KILSTEIN: Essentially, in short, what happened was I got home after my first week of not drinking. I felt really proud of myself for not drinking but I still felt that there was more. And that's when I thought about it where I still felt that need to, like, self-destruct and that's when I realized, yeah, I had this food addiction. And, you know, it's funny, like, you bring up a really good point, right, where you have to eat every day. You don't have to have three drinks a day to survive and then just not have extra drinks. But with food, you could always go, like, you know, well, we're celebrating or I had a tough day or, you know, whatever, and no one is like, yo, should you have another bite of that pasta? Because it's like normal people eat pasta. I think if you have an addictive personality you can become addicted to anything.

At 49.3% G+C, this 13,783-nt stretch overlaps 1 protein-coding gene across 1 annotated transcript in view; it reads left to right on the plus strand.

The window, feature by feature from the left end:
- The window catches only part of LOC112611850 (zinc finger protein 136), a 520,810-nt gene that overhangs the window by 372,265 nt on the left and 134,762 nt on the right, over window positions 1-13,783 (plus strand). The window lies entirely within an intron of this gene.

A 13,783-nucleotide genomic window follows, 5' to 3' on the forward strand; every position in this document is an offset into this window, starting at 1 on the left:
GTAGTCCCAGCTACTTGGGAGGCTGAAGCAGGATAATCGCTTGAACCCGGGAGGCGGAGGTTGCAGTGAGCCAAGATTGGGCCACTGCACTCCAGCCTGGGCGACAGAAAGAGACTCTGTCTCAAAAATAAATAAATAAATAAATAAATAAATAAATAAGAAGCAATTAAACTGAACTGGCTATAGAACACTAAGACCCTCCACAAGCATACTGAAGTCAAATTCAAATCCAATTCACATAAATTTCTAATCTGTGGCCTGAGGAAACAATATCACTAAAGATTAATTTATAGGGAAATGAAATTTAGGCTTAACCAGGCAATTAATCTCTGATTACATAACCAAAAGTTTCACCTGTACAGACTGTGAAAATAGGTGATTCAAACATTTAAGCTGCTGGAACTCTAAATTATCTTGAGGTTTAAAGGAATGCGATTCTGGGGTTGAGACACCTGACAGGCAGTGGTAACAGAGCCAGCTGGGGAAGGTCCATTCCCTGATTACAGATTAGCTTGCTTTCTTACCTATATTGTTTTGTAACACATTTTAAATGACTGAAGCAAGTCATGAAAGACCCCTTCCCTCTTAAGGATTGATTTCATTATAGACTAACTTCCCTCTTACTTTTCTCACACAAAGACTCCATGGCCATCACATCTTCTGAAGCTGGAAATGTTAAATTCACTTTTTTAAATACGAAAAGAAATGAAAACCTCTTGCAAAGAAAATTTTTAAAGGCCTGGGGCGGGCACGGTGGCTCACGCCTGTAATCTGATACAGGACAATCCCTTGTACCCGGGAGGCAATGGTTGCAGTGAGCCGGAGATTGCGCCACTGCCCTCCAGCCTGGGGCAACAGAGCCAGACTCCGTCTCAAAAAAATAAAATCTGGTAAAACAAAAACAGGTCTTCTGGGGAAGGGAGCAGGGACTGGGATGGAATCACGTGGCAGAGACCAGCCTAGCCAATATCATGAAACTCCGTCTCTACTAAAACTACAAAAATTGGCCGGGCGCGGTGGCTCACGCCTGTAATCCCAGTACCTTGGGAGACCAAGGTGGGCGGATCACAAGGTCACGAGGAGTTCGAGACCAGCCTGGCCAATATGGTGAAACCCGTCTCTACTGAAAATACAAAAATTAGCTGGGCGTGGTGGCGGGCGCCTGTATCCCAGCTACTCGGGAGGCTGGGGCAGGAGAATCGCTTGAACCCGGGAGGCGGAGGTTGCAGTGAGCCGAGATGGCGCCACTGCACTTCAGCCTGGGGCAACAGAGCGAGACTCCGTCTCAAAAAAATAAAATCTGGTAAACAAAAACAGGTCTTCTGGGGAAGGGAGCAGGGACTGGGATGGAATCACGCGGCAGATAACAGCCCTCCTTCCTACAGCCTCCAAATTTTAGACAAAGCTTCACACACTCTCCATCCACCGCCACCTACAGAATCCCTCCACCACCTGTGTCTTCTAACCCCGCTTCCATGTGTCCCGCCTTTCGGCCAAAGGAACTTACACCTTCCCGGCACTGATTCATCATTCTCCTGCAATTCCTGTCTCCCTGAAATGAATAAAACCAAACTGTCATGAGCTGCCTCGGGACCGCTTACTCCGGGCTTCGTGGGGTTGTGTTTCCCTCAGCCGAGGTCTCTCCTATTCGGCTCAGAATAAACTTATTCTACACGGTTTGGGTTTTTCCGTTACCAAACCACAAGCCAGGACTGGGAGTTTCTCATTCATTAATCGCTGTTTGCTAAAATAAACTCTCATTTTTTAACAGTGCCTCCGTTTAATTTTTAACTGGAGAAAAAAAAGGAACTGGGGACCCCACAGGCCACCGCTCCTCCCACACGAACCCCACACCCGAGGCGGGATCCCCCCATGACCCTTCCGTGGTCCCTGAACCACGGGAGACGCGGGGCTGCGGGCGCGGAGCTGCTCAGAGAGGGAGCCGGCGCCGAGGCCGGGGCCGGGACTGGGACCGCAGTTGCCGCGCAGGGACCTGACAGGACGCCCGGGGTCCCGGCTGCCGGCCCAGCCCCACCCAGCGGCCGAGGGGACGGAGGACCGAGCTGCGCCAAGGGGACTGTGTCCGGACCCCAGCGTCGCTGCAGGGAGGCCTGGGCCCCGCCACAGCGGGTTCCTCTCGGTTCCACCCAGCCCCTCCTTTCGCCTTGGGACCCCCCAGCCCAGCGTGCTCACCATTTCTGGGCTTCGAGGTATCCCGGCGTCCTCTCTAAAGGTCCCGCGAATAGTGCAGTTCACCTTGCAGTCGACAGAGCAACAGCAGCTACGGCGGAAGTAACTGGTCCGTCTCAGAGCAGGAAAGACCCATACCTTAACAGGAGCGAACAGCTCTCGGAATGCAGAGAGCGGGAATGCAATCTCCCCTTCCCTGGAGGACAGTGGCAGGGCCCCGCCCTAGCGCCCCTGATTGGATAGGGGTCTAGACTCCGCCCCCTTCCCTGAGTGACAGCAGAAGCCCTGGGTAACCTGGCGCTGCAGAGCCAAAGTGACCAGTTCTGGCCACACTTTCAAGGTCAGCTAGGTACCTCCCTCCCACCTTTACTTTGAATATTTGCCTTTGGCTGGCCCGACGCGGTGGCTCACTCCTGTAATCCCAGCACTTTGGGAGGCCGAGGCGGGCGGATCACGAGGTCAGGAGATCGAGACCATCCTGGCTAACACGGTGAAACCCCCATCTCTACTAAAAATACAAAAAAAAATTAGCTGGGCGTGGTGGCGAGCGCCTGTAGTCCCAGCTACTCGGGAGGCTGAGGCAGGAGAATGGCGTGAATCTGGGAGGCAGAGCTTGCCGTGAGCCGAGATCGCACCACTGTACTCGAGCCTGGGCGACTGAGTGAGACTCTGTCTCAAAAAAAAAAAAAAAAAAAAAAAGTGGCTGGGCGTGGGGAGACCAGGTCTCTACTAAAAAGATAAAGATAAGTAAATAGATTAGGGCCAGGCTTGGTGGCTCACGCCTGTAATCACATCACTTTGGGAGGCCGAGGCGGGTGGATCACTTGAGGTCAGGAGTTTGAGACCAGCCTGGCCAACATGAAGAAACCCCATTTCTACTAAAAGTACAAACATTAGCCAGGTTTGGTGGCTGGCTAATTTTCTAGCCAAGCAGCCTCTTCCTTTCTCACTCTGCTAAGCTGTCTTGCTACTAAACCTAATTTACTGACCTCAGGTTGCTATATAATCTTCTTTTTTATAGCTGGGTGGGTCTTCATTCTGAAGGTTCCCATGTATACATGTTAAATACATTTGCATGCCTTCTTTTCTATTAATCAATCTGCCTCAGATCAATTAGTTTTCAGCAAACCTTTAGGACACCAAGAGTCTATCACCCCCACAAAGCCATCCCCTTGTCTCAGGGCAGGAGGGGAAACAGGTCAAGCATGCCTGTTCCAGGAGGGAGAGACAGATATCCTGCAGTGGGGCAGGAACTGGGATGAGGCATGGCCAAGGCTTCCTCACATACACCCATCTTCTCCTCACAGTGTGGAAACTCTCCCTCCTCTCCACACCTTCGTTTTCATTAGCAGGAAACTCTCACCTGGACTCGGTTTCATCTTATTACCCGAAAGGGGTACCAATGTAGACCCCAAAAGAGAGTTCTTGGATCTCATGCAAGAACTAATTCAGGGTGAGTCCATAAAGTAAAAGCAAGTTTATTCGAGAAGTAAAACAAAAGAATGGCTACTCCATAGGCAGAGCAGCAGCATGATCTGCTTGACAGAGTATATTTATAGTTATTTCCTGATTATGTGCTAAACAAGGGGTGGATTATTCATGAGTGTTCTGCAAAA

MARTIN: How did you know that you were more than just someone who really loved food? A lot of us really love food and some people eat too much, but food addiction is something very specific. When did you realize that that's what was happening to you?

KILSTEIN: I think I always knew. I knew that food was like a crutch, for sure, and I knew that I would eat too much when I was sad.

MARTIN: What's too much? Give me a sense...